Thursday, December 3, 2015

Feeling More Stupid Than Usual

I need to write % into a file in C.  I tried putting %% in the format control string.  Did no\t work.  I tried %c with '%' in the data list.  Nope.  I tried fputs("%\n", fileHandle);  Nope.

6 comments:

Jay Kominek said...

Those all sound like they should do the job. Can't be sure what's going on without a complete chunk of code, but the first thing I wonder is if you're flushing/closing the file before checking to see if your single additional byte is there. (The stdio stuff, which you're using, does lots of buffering.)

hga said...

Memory + glibc man page on Ubuntu Trusty + Harbison and Steele all say %% is supposed to do the trick.

Rick C said...

Odd.

#include

void main()
{
FILE *fp = fopen("test.txt", "w");
fprintf(fp, "xx%%");
fclose(fp);
}


worked for me--test.txt was created with 'xx%' in it.

Clayton Cramer said...

Rick: I think you have it; need to fflush.

SJ said...

That is odd.

Inside printf/sprintf/fprintf, the "%%" in the format control string should be seen by the app as a control code for a "%" character in output.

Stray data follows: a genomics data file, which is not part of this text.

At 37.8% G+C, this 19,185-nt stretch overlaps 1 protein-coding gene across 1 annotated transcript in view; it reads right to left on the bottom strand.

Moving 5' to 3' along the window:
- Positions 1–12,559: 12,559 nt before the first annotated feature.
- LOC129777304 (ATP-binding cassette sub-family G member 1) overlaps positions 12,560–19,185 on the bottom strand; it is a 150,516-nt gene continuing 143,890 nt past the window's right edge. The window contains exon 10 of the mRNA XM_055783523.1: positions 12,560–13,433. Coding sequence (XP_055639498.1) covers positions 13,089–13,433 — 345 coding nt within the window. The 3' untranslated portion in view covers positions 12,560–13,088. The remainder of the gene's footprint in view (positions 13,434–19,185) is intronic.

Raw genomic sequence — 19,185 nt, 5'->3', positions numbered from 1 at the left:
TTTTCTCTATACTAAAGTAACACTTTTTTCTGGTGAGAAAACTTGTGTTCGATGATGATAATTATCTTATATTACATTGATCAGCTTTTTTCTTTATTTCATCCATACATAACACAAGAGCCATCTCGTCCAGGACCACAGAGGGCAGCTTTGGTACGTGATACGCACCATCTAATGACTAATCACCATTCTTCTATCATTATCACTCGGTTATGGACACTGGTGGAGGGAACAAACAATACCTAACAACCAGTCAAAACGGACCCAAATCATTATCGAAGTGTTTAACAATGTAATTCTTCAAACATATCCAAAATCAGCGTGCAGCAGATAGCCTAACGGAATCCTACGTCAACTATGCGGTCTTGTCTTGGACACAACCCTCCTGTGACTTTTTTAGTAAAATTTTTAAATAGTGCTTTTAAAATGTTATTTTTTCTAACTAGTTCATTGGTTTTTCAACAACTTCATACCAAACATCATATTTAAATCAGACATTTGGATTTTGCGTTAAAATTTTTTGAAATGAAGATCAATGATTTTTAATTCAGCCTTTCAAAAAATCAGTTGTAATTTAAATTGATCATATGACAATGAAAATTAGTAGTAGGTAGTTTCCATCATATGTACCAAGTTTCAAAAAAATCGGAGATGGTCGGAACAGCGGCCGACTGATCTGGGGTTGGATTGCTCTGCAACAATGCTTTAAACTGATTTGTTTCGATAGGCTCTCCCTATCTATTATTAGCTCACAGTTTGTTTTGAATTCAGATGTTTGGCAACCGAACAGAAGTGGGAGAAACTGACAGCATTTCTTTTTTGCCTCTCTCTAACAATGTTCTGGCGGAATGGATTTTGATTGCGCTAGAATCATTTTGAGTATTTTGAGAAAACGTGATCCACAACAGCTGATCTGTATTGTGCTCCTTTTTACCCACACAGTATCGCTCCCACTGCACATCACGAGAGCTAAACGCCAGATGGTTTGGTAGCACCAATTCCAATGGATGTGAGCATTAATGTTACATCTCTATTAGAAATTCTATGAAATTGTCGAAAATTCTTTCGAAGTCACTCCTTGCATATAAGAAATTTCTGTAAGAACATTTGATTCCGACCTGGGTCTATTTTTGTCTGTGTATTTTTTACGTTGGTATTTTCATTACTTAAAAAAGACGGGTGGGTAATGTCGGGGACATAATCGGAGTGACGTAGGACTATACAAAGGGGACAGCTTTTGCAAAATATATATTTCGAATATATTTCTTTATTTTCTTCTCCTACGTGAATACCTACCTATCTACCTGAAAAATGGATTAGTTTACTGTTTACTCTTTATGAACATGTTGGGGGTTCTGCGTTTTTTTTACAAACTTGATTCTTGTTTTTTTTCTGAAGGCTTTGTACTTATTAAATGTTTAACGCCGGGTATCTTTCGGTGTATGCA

I've never used fputs/puts, but they are supposed to allow single "%" characters in many situations.

Here's a thought: are you constructing the string in one function call, and then later running the result through another function that will also try to interpret the "%" character?

Something like this:
int pct_val = 1; // assumed for example
sprintf(array, "percent is %d%%", pct_val); // "percent is 1%" in array
fprintf(file, array); // "percent is 1%" passed to fprintf...and the "%" char disappears in output

Clayton Cramer said...

Actually the code was right. I had a makefile that rebuilt the binary, but didn't run the binary, so my output files weren't being recreated. Dumb.